It’s always surprising who will put themselves on the list to talk to a parliamentary committee. John McCash, speaking on behalf of no one but himself, makes his most notable statement near the end of his presentation when he mutters, “For the record, there is a link between homosexuality and paedophilia.” For better or worse, people have already started to go for a break and his comment goes ignored.

During this short break, I begin a pleasant conversation with my closest neighbour, a friendly woman with an off-kilter look.

“Are you presenting?” she asks me.

“Oh no,” I reply, “Are you?”

“Yes,” she begins, “I’m with the children.” It sounds like something Michael Jackson would say.

“May I have a preview of your comments?” I ask.

“I am with the Children’s Voice,” she says. The president, Bill Flores, couldn’t make it.

Her names is Maxine Brandon, and she says she’s here to protect the children, which is interesting because there are no children in the room. Her eyes glaze over slightly as she launches into an obviously rehearsed monologue.

“I live in a building near Church and Wellesley,” she says. “Many people in the building are gay and I just don’t see any long-term relationships happening there. Gay men come and go and so do their partners. Children need women in their lives.”

As she warms to her subject, it becomes clear that I am speaking to someone whose opinions amount to homophobia. And the worst kind – someone who thinks they know what gay is, who thinks they know what the gay community is all about.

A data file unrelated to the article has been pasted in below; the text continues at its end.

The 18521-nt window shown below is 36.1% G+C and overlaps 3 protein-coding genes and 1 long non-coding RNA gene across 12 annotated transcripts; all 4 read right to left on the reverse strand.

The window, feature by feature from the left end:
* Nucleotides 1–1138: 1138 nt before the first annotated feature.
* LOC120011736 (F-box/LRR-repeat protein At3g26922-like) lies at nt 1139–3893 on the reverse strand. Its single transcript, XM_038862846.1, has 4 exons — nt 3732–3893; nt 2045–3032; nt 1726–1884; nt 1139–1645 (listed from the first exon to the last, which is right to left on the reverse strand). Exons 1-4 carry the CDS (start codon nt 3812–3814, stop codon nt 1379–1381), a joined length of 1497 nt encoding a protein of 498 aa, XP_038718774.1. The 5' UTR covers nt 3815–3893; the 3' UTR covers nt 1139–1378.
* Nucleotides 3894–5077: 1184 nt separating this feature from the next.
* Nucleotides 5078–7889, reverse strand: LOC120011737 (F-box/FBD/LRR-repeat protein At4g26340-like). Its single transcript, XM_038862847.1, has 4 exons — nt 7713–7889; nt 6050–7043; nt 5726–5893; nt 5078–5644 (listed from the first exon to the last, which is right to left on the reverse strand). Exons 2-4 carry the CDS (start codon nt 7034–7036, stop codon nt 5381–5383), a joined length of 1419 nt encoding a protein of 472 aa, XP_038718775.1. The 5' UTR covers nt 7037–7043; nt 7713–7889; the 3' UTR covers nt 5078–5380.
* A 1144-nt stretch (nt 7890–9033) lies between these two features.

Our conversation is cut short by chairman Scott, who has been engaged in a heated off-the-cuff discussion about polygamy with CLGRO’s Nick Mulé and Richard Hudler and a couple of homos in the front row of the gallery.

“I didn’t so much want to debate, as to understand your position,” says Scott as he walks away from the activists and calls the session back to order.

With all this miscommunication, it’s unclear what the government will glean from these hearings. They’ve certainly shone a light on gay and lesbian equality issues in this country. But one wonders if this earnest attempt to include all voices from all sides has skewed things. Would the Ku Klux Klan be invited to balance debate at a conference on racial diversity?

* The committee hearings continue in Montreal on Mon, Apr 28 and 29, with the tour wrapping up in Iqaluit, Nunavut on Wed, Apr 30.